In and above the hot, deep canyons of the Sierra Madre Occidental in Mexico live the Tarahumara. They are the largest indigenous group in North America and have lived in isolation since the 16th century when they moved there to evade Spanish conquers.
Often referred to as a “stone age” culture, money and material things don’t seem to matter to them.
What does matter? Running.
The Tarahumara have extraordinary endurance and can run hundreds of miles without getting injured or having to stop for rest. In 1928, these amazing runners were first introduced to the world at the Olympic Marathon. After blowing away the competition, the Tarahumara famously commented that the race was not long enough. In 1992, they were introduced to the Ultra marathon scene in Leadville, Colorado and have been prominent and mysterious figures at endurance races ever since.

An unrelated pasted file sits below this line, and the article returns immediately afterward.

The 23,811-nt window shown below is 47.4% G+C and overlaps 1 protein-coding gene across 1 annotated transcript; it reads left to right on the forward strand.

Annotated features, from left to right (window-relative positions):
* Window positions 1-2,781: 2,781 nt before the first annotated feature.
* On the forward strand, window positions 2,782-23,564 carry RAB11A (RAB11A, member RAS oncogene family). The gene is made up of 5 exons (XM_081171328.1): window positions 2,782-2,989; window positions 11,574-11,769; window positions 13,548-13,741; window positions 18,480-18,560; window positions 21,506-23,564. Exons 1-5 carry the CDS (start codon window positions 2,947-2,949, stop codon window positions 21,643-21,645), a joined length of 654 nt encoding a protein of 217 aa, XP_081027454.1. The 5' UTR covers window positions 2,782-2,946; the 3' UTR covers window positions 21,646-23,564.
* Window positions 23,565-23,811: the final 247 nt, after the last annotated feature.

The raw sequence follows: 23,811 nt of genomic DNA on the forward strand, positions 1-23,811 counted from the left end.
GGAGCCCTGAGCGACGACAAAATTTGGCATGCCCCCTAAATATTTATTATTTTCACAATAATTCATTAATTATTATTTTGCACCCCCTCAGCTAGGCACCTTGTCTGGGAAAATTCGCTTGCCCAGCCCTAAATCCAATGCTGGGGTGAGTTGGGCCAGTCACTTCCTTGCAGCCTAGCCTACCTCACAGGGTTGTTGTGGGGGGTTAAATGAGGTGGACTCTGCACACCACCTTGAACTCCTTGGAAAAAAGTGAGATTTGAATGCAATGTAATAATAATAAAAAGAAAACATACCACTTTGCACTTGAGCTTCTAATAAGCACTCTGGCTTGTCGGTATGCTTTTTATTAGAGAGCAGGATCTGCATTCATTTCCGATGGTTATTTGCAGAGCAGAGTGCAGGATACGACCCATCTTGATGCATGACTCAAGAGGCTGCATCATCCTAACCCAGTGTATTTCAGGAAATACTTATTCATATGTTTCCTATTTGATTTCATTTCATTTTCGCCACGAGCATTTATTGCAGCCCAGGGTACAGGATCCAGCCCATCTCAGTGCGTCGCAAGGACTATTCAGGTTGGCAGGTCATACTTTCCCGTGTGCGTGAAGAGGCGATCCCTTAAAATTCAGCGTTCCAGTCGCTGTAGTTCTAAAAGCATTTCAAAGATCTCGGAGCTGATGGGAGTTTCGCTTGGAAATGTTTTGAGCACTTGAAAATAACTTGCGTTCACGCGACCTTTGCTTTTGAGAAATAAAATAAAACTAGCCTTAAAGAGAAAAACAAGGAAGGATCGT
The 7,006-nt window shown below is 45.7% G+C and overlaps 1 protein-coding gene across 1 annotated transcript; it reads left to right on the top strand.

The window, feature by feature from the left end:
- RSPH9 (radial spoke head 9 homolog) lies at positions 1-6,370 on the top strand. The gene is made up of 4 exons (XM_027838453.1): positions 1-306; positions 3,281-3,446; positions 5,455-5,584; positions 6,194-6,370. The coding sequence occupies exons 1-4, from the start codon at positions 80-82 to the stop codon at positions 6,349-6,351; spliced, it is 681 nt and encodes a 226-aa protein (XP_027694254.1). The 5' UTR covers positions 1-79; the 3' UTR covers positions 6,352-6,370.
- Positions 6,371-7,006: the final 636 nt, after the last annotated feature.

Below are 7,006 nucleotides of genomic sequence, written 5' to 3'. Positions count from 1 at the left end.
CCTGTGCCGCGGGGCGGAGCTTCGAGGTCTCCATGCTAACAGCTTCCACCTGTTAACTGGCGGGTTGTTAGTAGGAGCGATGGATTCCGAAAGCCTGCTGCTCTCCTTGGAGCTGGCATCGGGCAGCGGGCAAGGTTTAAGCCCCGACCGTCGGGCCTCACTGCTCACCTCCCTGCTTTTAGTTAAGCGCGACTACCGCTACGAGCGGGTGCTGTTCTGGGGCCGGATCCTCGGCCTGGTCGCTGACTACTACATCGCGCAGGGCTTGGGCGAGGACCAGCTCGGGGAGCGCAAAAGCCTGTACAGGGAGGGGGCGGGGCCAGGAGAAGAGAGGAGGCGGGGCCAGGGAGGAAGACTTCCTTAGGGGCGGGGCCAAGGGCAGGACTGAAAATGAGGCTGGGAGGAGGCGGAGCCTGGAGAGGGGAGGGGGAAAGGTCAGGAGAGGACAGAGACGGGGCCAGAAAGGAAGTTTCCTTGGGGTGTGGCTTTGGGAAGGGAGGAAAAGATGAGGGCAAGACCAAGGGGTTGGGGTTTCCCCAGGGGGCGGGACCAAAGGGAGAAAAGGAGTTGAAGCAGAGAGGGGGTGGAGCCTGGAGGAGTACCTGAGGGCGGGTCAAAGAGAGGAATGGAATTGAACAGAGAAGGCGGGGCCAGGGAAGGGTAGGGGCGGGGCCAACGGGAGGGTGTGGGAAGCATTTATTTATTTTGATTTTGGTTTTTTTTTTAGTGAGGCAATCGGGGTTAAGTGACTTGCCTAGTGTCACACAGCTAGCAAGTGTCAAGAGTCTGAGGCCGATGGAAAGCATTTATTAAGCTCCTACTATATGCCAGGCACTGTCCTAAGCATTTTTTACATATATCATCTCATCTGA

What makes them so fascinating?
The fact that they seem to do everything against what we have conventionally been taught is the correct way to run. They drink alcohol during a race, they don’t use gel packs or special snacks to maintain their blood sugar, and they wear a flimsy sandal, called a huarache, instead of state of the art running shoes.
This then begs the question: If the Tarahumara can run incredibly long distances in nothing but a flimsy sandal and not get hurt, than why are we spending millions of dollars on running shoes?
I was first introduced to the Tarahumara when reading the book Born to Run by Christopher McDougall. In this book, McDougall explores this question through extensive research into the running, scientific, and archeological worlds. He takes you through his findings and his questions, in the process discovering that there is no actual research to support that wearing running shoes is actually better for you than running barefoot.
I am not sure if I will be running barefoot any time soon, but as someone who experiences pain when running long distances, McDougall and the Tarahumara have definitely given me something to think about.
Check out the links below to learn more about the Tarahumara and the Barefoot running debate and let me know what you think.
Are you willing to kick off your shoes and give it a try?